Nikita’s room at the embassy before she covers it in posters.

The mixture of pop and high culture is very clear in Diva. Cynthia Hawkins (Wilhelmenia Fernandez) is the classy and beautiful African America opera singer that postman Jules (Frédéric Andréi) admires to the highest degree – he even holds the only known recording of Hawkins’ voice, as she refuses to record anything and only sing at live performances. Jules listens to his recording constantly; at work on his moped as he delivers mail; in his strange apartment full of totalled cars; and with the artist Alba (Thuy An Luu) with whom Jules confides in about his secret recording in the effort to make her appreciate the art of opera singing.

The misé-en-scene is utilised to its extent in Diva, with special attention paid to the living quarters of each person. Cynthia’s apartment is a beautiful French city high-rise, with large windows and decadent furniture. Jules lives in a lofty area inhabited by smashed automobiles, the walls illustrated with more flying cars and a naked woman painted onto the floor. The old machinery is his table; a Hawkins poster adorns the wall like a religious icon; recording equipment clearly laid out with special care for his cassettes. Alba lives with the quiet aloof man Serge (Richard Bohringer), who spends most of the film sitting cross-legged on the floor of the large and minimalist open-space, slowly completing the huge jigsaw puzzle of the blue and white ocean waves that match the colours of their apartment. A bath stands alone at one end, a hi-fi set at the other, and a strange blue moving art piece in the middle.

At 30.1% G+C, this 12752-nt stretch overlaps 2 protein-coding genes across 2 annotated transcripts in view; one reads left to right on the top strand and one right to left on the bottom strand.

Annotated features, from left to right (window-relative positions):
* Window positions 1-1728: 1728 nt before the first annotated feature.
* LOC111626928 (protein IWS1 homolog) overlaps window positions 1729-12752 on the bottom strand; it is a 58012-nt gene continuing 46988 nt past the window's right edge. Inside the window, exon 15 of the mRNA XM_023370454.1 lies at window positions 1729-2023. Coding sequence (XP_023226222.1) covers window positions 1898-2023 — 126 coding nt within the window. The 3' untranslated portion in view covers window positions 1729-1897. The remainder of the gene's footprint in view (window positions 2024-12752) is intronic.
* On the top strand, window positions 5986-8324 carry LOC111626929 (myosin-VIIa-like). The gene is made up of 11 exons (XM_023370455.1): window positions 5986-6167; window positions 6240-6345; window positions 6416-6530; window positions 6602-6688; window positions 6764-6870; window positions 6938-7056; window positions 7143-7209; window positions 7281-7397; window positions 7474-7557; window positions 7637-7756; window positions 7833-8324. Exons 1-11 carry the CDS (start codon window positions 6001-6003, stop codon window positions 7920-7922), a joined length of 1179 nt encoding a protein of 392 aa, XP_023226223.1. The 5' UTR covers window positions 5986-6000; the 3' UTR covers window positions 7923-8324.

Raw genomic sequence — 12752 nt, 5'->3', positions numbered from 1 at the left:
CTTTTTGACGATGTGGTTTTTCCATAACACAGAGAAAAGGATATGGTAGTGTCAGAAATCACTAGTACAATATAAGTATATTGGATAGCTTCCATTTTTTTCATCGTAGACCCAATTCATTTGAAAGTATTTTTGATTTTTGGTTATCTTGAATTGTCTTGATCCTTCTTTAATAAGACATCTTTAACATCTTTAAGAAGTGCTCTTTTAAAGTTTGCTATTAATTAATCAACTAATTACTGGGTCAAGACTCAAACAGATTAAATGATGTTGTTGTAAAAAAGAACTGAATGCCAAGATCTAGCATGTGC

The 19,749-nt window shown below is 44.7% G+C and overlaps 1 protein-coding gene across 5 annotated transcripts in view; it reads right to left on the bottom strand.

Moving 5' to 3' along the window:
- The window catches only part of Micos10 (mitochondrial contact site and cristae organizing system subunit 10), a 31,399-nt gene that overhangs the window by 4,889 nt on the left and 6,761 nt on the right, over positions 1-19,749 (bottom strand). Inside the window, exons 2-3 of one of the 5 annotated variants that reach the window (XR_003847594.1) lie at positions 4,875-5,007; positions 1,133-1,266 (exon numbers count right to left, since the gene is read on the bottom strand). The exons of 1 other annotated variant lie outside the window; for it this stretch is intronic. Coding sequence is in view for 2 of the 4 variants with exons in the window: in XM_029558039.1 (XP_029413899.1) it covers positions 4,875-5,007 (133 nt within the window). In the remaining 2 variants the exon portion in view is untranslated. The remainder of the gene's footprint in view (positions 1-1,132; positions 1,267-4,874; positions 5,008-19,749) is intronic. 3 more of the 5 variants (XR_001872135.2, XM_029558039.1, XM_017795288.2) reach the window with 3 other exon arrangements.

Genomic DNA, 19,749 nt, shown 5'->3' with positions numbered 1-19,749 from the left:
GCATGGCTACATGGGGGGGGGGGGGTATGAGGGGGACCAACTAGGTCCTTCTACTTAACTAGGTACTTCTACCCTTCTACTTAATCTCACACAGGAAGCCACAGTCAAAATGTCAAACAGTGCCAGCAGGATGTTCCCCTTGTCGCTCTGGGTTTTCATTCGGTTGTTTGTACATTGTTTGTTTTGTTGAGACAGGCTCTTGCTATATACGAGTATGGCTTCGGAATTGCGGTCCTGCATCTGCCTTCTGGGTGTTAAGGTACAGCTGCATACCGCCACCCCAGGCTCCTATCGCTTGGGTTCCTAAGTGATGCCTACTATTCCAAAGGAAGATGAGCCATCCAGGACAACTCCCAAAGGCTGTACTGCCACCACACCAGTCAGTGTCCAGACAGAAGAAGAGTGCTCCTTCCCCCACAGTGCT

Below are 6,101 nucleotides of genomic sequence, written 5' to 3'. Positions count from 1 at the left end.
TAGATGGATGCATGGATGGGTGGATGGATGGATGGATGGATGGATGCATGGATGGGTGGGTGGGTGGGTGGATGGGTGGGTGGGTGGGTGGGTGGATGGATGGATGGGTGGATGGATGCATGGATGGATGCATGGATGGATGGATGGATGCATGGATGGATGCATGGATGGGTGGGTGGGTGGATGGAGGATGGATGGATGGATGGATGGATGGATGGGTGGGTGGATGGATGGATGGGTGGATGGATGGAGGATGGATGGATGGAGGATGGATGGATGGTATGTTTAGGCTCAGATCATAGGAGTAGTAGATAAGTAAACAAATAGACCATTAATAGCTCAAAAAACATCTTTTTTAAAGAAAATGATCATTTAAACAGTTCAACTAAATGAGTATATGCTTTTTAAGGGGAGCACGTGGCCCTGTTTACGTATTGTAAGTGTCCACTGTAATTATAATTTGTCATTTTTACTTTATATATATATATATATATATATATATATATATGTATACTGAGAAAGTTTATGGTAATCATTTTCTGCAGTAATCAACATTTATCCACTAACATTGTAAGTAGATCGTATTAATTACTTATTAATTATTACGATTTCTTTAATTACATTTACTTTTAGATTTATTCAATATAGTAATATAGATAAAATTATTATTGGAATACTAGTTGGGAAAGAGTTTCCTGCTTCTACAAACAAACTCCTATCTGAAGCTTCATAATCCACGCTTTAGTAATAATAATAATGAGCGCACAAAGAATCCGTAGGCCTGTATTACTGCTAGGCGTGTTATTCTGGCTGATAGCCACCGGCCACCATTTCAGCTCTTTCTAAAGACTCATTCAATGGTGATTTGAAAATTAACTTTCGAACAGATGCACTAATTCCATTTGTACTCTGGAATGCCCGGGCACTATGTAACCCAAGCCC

Serge starting his massive puzzle.

The style is conscientious; Beineix indicates so much about his characters through the setting, communicating what they represent very clearly. Jules is the marginalised youth of France, signifying a positive view of a multicultural society. Jules even has somewhat of a mutual friendship with a black prostitute, with whom he (questionably) pays to dress up in the dress he stole from Hawkins. Alba is of Asian descent and in love with Serge, and two Taiwanese men attempt to blackmail Cynthia into signing with them. Jean Sapatro is the white French Inspector that actually runs a drug prostitution ring, employing ‘almost all the black prostitutes on Foch Avenue’ (where Jules’ friend works). Evidently there is not a divide of race, but a divide of high and pop culture, and they become merged in the giving and taking of the cultural signifiers. Jules’ steals Cynthia’s fancy dress; Alba steals a Rolex watch and gifts it to Jules. The Rolls Royce car in Jules’ apartment is smashed; he even ‘steals’ Cynthia’s voice with his illegally-obtained recording. The narrative itself deals with the coming-and-going and mix-ups of two cassette tapes, and the budding companionship between Jules and Cynthia.